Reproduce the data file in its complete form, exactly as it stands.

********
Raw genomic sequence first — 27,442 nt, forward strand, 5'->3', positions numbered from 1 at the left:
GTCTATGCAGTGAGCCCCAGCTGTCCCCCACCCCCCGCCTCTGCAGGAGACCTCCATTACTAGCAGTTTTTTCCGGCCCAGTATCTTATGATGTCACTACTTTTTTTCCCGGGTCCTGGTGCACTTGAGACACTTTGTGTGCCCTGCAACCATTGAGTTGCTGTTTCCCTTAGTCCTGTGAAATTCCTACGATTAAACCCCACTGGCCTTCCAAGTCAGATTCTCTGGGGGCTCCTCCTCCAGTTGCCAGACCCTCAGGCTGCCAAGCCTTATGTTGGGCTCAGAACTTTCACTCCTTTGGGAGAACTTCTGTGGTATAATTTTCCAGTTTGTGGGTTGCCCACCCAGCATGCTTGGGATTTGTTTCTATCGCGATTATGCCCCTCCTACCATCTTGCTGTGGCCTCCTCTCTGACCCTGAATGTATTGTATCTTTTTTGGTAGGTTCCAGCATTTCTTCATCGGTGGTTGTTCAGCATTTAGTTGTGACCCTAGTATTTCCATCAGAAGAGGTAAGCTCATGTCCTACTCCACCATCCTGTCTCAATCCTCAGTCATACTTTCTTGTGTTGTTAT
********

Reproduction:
Raw genomic sequence first — 27,442 nt, forward strand, 5'->3', positions numbered from 1 at the left:
GTCTATGCAGTGAGCCCCAGCTGTCCCCCACCCCCCGCCTCTGCAGGAGACCTCCATTACTAGCAGTTTTTTCCGGCCCAGTATCTTATGATGTCACTACTTTTTTTCCCGGGTCCTGGTGCACTTGAGACACTTTGTGTGCCCTGCAACCATTGAGTTGCTGTTTCCCTTAGTCCTGTGAAATTCCTACGATTAAACCCCACTGGCCTTCCAAGTCAGATTCTCTGGGGGCTCCTCCTCCAGTTGCCAGACCCTCAGGCTGCCAAGCCTTATGTTGGGCTCAGAACTTTCACTCCTTTGGGAGAACTTCTGTGGTATAATTTTCCAGTTTGTGGGTTGCCCACCCAGCATGCTTGGGATTTGTTTCTATCGCGATTATGCCCCTCCTACCATCTTGCTGTGGCCTCCTCTCTGACCCTGAATGTATTGTATCTTTTTTGGTAGGTTCCAGCATTTCTTCATCGGTGGTTGTTCAGCATTTAGTTGTGACCCTAGTATTTCCATCAGAAGAGGTAAGCTCATGTCCTACTCCACCATCCTGTCTCAATCCTCAGTCATACTTTCTTGTGTTGTTAT